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Monday, December 07, 2009

NASA Still Struggles with Accounting

SAN FRANCISCO — Although NASA failed for the seventh year in a row to receive a passing grade from independent auditors, the U.S. space agency has made significant progress in cleaning up its financial records, Elizabeth Robinson, NASA’s newly appointed chief financial officer, told members of the House Science and Technology Committee during a Dec. 3 hearing.

The major problem preventing auditors from Ernst & Young LLP from approving NASA’s books is the space agency’s difficulty in calculating the value of its two largest assets: the space shuttle and international space station, said Paul Martin, NASA’s new inspector general. That problem was serious enough to be deemed a material weakness because it made it impossible for auditors to determine whether information included in the space agency’s balance sheets was accurate, said Daniel Murrin, a partner in New York-based Ernst & Young.

Space agency officials have been trying to determine the value of NASA’s largest assets for years, a task complicated by the size and scope of the programs, changes in NASA’s financial systems, revised federal accounting rules and the hiring of new teams of auditors. “This tale has gone on for so many years and has so many twists and turns,” Robinson told the panel.

The issue is likely to be resolved in the near future, however, because the agency that issues guidance in this area, the Federal Accounting Standards Advisory Board, published new rules in October designed to assist federal agencies, including NASA, in calculating the cost of extremely large assets based on estimates. “The adoption of the new rule provides a unique opportunity for NASA to address the issue,” Murrin said.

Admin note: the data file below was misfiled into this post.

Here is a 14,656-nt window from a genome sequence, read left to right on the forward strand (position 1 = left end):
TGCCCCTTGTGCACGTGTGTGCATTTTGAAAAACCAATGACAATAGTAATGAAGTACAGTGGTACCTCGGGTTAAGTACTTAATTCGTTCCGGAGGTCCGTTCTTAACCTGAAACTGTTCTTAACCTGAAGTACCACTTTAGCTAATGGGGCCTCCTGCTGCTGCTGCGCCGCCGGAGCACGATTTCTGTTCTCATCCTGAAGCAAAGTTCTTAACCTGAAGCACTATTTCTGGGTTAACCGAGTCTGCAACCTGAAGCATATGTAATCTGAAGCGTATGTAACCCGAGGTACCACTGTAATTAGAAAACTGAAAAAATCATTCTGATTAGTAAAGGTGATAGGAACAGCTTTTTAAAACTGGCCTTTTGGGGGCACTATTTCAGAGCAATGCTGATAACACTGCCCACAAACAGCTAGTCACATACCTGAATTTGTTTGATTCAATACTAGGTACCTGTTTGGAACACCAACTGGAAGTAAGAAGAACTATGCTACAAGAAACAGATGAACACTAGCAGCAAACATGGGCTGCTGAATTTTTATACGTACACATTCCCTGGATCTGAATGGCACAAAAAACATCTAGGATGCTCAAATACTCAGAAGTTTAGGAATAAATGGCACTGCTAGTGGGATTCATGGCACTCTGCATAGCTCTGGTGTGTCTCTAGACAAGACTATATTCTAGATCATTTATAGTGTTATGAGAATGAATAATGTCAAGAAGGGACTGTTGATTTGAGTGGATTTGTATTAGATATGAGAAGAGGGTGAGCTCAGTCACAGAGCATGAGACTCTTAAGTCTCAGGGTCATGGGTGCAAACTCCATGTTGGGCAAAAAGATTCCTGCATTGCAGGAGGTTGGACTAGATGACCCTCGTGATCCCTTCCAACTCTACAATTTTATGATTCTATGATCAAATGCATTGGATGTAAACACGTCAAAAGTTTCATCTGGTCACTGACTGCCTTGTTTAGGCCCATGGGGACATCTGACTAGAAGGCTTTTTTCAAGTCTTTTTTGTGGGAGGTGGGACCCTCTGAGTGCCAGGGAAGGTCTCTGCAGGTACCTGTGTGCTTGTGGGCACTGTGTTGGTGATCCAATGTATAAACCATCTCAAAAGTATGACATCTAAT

In addition, the space shuttle and space station will become less prominent features of NASA’s financial accounts because the programs are nearing completion. At the end of 2009, those two programs comprised approximately 77 percent of the total value of NASA’s property, plants and equipment as well as 38 percent of the space agency’s total assets, Robinson said. Since the shuttle program is scheduled to conclude in 2010, and the space station is on a depreciation schedule that ends in 2016, NASA will not have to account for the cost of those assets much longer, she added.

Nevertheless, NASA’s financial managers are not waiting until the completion of the space station program to clear up their financial records. Instead, NASA officials testifying at the hearing were cautiously optimistic that they would be able to calculate the value of the shuttle and space station programs and obtain a clean bill of health from auditors in 2010.

Robinson also assured the committee that NASA will be better able to evaluate the cost of major assets because the space agency is better able to track financial data. “It is now standard practice in contracts to acquire the accounting information we need,” Robinson said. “Our contractors have felt the burden of giving us all of the data and have worked very closely with us to ensure it is the right data. … We feel like we are on a strong footing.”

Still, NASA financial managers have two other issues to tackle. The Ernst & Young auditors cited deficiencies in NASA’s ability to calculate its environmental liability as well as the space agency’s failure to comply with the Federal Financial Management Act of 1996.

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